Fun article! Probably worth noting that a lot of older figures in the database don't have dates listed, too. For example, I used to own ITEM #19282, and I know that figure was released in 1993, so that would make it older than the Rei 1/4.
1 month ago
2pt
sgg_hobby (1 month ago) #69903579Am I right to assume that this covers pre-painted fixed-pose figures only and not garage kits and action figures? For some reason I have been blind to prepainted figures until recently and only noticed garage kits from the late 80s and trading figures form the mid 2000s.
As someone also pointed out, what was popular anime in any year and quanity of anime produced in a year may influence numbers.
Great analysis and very interesting. I look forward to Part 2.

This excludes garage kits and action figures.
1 month ago
1pt
Am I right to assume that this covers pre-painted fixed-pose figures only and not garage kits and action figures? For some reason I have been blind to prepainted figures until recently and only noticed garage kits from the late 80s and trading figures form the mid 2000s.

As someone also pointed out, what was popular anime in any year and quanity of anime produced in a year may influence numbers.

Great analysis and very interesting. I look forward to Part 2.
1 month ago
3pt
funwari (1 month ago) #69901681Some interesting information here. What we know about 90's figures is probably pretty incomplete but its clear there are ups and downs in figure output.
I wonder if there is a connection with related anime and game output?

Any figure data from the pre-internet timeframe (before the early 1990s) likely doesn't exist in a digitally searchable format. Thus, any viewable information regarding figures from that era tends to be quite limited. Also, the MFC site began in 2008, and the data for figures released before then may be somewhat impacted as well.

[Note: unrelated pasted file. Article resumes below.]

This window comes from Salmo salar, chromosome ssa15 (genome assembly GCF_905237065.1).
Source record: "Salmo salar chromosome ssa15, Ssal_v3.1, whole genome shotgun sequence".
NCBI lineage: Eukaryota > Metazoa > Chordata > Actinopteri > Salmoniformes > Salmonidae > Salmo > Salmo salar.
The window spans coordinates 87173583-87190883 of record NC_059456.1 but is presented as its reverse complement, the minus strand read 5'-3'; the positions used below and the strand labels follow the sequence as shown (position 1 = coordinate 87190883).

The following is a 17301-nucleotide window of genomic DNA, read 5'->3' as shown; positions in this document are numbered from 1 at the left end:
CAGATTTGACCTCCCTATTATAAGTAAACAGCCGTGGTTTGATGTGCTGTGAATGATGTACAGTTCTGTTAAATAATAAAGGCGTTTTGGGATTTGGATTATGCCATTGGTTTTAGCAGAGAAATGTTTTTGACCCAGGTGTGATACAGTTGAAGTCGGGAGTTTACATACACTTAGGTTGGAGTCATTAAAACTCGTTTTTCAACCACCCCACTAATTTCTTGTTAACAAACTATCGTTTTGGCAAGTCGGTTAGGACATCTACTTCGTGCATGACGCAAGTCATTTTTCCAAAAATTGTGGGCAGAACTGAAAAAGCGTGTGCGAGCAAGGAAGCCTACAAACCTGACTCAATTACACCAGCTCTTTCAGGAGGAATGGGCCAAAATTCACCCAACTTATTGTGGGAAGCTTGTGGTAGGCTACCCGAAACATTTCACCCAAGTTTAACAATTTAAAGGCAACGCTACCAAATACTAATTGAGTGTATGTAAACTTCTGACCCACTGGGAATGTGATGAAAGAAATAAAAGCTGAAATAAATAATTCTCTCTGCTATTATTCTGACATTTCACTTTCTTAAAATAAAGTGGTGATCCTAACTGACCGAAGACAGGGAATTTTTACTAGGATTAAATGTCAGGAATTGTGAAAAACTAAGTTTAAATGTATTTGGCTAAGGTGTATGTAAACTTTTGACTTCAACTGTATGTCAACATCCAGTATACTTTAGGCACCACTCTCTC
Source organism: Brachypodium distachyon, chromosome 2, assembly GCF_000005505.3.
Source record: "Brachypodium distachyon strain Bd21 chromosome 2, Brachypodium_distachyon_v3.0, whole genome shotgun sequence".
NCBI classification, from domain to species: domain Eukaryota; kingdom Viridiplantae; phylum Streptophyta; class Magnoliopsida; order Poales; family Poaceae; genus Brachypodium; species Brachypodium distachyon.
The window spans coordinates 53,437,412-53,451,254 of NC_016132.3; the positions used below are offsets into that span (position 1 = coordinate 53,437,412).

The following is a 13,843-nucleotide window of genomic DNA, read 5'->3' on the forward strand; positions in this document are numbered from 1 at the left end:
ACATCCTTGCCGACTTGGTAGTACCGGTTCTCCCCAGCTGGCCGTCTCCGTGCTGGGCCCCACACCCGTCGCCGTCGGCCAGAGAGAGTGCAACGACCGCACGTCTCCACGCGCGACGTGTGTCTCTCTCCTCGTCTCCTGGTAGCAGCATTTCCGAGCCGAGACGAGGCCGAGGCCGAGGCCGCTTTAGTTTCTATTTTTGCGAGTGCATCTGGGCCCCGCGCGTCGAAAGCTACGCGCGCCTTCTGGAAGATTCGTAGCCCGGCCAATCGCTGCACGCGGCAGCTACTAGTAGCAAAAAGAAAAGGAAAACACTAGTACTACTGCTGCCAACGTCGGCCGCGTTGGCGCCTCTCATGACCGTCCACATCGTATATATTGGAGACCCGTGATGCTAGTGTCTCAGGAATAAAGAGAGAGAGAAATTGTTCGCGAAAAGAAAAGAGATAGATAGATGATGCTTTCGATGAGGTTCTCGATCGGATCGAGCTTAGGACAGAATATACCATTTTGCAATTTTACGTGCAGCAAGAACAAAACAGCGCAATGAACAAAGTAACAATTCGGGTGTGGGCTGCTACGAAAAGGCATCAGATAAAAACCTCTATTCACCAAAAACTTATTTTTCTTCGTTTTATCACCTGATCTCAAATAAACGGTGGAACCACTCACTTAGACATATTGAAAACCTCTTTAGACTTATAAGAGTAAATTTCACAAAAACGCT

Over the years, new figure releases have coincided with releases of anime series and games. The manufacturers typically obtain licensing agreements from the owners of those franchises to produce those figures during a specific period of time. Thus, some of the increases in figure releases during certain years are likely related to this. On the other hand, some of the dips appear to closely align with worldwide economic market conditions, so there are likely multiple factors affecting the differences in the number of figures for various years.
1 month ago
1pt
Some interesting information here. What we know about 90's figures is probably pretty incomplete but its clear there are ups and downs in figure output.
I wonder if there is a connection with related anime and game output?
1 month ago
2pt
galablue (1 month ago) #69881840i love when you publish information articles like this. thank you!
Thanks! Knowing other collectors enjoy my articles helps motivate me to write more of them.

CaptainZ (1 month ago) #69881940Wow, very cool man
Thanks!

Sakura0055 (1 month ago) #69882085Thank you for the read, this is very iinteresting! Waiting for part two ^^
Thanks! I hope to have part two up in about a week.

midariikishima (1 month ago) #69883349That Utena figure has been on my wish list for a while now, but I never realized she was so old!
This is a very interesting article; thank you for putting it all together! I like seeing the varying qualities between the early figures. Some are quite decent looking for the time, while others (like the Rayearth ones) just look tragic.

Thanks! Before starting this, I wasn't familiar with that Utena figure, but I can see why it would be on some people's wish lists, especially due to it's historical significance. As for the quality, that did vary considerably with early figures. Some of the companies that had quality issues aren't in the market anymore.
1 month ago
1pt
I do my best to avoid 1/8 or 1/7 scale figures . I need 1/6 at least
1 month ago
5pt
That Utena figure has been on my wish list for a while now, but I never realized she was so old!

This is a very interesting article; thank you for putting it all together! I like seeing the varying qualities between the early figures. Some are quite decent looking for the time, while others (like the Rayearth ones) just look tragic.
1 month ago